State of emergency for America’s young black males

April 29th, 2015 by

Ever since I read the news article, “Leaders seeking ways to save Savannah’s black young males” (12/27/14, Savannah Morning News, by Jan Skutch) I’ve been pondering some troubling questions about violence in our communities. What can I do to reduce the numbers of black male homicides, and the high rates of black male incarceration? And do these killings signal much deeper problems about a lack of empathy among the shooters and their victims; do they actually value life less?

As a Rochester native, I am all too familiar with homicide headlines and newscasts regularly featuring black men and boys killed on a daily basis. Rochester had 36 homicides in 2014 — that’s three per month on average. Nearly all of the homicides occurred in predominantly black neighborhoods. As a new resident of Savannah, I’m seeing the same stories–and media treatment– describing the violence and these are mirrored in numerous other cities throughout the country. Savannah is not alone in facing what feels like out-of-control violence among young black men.

Fortunately, Rochester and Savannah have some programs (preventive and rehabilitative) that seek to address some of the unique challenges faced by black boys and men. Here, we have the Chatham Apprentice Program, Young Men of Honor and Savannah Impact Program. Rochester has programs such as the Judicial Process Commission, the Safer Monroe Area Reentry Team and Vertus Charter School. These programs address post incarceration, limited and/or inadequate education, unemployment and behavioral change.

Clearly, our communities are trying but the crime numbers don’t seem to reflect our efforts. Unfortunately, there is a
disconnect between our efforts and effective solutions– or we’re not getting to enough young men in the most meaningful ways. Of course, we must remember statistics contain biases but still the numbers can be discouraging, to say the least. I am glad to know that communities are supporting programs and efforts to address the issue. I am anxious to help but still feel lost as to how I can be effective. In Rochester, I volunteered at a family shelter, helped host the Black History Month Celebration at the local museum, visited a youth shelter and cooked Christmas dinner at women’s shelter. I am always humbled to volunteer my time but I wonder if that really has an impact. I feel as if I am not doing enough. Perhaps it’s a question of quality vs. quantity. Is it more important to reach many or to have a deeper impact on fewer people? I am eager to find a niche to help address violent crime in the black community.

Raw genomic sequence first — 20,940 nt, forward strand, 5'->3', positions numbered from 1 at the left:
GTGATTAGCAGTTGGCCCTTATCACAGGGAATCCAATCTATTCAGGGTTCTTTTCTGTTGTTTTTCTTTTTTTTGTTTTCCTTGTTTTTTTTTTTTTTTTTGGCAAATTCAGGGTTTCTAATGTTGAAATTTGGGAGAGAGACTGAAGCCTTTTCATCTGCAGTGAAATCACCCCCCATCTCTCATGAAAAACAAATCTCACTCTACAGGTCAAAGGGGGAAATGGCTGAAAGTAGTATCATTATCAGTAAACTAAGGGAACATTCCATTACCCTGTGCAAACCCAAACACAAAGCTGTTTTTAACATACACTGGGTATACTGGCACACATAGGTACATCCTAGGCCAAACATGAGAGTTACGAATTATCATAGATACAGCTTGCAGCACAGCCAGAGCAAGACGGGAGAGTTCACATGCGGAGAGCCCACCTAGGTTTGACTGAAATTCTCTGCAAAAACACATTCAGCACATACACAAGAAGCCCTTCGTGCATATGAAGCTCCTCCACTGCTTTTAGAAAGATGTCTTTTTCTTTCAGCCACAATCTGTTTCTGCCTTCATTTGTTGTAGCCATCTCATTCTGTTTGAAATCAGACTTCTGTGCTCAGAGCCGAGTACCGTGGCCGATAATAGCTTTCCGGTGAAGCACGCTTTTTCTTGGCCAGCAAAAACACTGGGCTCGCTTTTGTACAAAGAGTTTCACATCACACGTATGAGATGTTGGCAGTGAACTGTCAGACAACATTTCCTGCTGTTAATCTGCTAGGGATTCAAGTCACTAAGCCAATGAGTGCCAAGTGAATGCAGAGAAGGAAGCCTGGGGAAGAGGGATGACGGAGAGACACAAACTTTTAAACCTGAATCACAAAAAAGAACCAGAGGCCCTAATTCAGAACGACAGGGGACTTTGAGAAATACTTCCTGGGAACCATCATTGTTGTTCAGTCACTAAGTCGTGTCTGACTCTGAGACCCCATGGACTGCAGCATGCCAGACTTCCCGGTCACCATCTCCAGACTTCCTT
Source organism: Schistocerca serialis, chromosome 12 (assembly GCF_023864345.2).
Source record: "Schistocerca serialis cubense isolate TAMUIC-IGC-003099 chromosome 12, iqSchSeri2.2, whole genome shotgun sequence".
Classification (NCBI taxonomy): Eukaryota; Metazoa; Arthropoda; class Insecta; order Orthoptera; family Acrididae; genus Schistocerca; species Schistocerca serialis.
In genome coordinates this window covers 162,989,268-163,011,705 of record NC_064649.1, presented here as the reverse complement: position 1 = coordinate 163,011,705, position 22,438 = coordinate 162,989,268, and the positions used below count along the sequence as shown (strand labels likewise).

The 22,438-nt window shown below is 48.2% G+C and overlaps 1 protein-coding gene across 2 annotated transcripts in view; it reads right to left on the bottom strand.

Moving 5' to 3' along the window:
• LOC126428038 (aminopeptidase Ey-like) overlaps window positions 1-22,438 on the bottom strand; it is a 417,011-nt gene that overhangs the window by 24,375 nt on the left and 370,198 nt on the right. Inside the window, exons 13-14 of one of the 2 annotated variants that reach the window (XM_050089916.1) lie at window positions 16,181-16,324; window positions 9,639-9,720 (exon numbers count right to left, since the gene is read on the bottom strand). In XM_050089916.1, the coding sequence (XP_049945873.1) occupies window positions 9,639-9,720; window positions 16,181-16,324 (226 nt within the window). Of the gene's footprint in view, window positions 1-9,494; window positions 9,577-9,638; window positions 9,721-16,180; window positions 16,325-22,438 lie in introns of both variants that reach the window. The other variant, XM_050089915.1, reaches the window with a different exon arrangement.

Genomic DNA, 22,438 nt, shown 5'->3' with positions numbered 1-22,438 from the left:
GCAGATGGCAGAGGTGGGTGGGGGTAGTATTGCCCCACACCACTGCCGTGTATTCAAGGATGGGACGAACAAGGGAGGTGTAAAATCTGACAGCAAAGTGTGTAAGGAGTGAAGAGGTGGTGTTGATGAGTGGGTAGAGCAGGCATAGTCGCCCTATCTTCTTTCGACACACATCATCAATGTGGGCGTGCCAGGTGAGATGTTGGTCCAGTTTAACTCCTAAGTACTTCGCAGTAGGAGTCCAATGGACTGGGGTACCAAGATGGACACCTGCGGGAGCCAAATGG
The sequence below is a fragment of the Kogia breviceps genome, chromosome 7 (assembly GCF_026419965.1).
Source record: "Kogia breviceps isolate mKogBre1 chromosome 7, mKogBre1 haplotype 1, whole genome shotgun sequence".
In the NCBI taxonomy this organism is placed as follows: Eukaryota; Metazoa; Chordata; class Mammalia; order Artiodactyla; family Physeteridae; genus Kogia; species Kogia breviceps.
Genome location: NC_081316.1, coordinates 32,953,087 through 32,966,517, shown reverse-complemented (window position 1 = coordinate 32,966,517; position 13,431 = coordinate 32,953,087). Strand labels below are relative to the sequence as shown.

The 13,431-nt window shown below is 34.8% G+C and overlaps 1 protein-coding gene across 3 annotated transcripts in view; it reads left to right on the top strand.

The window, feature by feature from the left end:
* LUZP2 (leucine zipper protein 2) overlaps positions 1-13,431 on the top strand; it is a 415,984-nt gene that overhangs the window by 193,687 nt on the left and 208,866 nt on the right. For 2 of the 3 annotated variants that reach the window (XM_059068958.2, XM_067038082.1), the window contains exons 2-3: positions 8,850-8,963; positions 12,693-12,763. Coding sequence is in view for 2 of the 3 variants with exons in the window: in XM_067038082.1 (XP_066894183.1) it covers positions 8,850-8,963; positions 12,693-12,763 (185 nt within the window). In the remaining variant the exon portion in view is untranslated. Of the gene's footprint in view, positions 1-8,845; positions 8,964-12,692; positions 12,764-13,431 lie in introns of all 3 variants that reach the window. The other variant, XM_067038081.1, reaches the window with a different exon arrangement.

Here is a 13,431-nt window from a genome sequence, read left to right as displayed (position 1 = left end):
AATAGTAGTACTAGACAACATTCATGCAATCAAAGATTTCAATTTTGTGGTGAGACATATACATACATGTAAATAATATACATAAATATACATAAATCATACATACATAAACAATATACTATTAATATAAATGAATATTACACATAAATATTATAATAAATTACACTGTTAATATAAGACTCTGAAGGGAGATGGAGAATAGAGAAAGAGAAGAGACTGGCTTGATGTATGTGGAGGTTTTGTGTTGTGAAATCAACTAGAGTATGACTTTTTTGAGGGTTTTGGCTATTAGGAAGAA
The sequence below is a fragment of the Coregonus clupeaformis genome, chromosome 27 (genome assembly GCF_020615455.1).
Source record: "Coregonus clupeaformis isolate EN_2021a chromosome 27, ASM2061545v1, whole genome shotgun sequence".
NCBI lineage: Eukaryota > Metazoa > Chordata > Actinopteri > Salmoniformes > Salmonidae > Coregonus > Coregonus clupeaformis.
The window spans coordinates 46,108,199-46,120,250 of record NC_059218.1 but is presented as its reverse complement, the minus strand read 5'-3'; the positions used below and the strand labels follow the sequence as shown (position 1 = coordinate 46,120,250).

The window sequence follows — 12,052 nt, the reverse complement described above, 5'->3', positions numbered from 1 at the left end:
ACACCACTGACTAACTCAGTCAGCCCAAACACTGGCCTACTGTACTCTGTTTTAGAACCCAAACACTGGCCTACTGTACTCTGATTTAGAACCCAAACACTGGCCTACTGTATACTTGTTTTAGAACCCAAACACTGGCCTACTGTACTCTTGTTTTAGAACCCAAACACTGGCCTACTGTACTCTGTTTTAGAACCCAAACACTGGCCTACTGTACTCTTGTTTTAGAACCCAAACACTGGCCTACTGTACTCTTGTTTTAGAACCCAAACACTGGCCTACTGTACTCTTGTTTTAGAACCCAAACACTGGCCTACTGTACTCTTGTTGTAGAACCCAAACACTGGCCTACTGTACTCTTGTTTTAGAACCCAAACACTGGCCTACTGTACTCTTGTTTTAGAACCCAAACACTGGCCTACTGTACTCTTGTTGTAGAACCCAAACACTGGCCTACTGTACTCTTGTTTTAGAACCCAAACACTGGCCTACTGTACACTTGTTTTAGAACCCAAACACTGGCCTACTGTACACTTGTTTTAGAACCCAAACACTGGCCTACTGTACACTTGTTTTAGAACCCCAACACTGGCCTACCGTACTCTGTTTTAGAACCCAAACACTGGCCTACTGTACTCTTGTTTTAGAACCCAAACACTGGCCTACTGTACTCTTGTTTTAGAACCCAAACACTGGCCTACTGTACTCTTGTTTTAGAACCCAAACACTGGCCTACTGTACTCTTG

I repeatedly go back to the question, does violent crime reflect a lack of value for life? I cannot imagine killing someone other than as self-defense or in defense of loved one. However, my world view is vastly different than those of the young men who are perpetrators of violent crimes, particularly homicide. The ease with which it appears some are able to pull the trigger of a gun may speak to a lack of value placed on their own lives, or certainly on the lives of their victims. Is this a root cause of the gun violence we’re seeing of late? I don’t know but I believe violence is a learned behavior, and it can be reversed. The “live by the gun, die by the gun” mentality seems to have engulfed some youth in our cities. But still, as Mayor Pro-tem Van R. Johnson, said, “Black lives matter regardless of who takes their lives.”

Resources
http://rocdocs.democratandchronicle.com/map/rochester-homicides
http://quickfacts.census.gov/qfd/states/36/3663000.html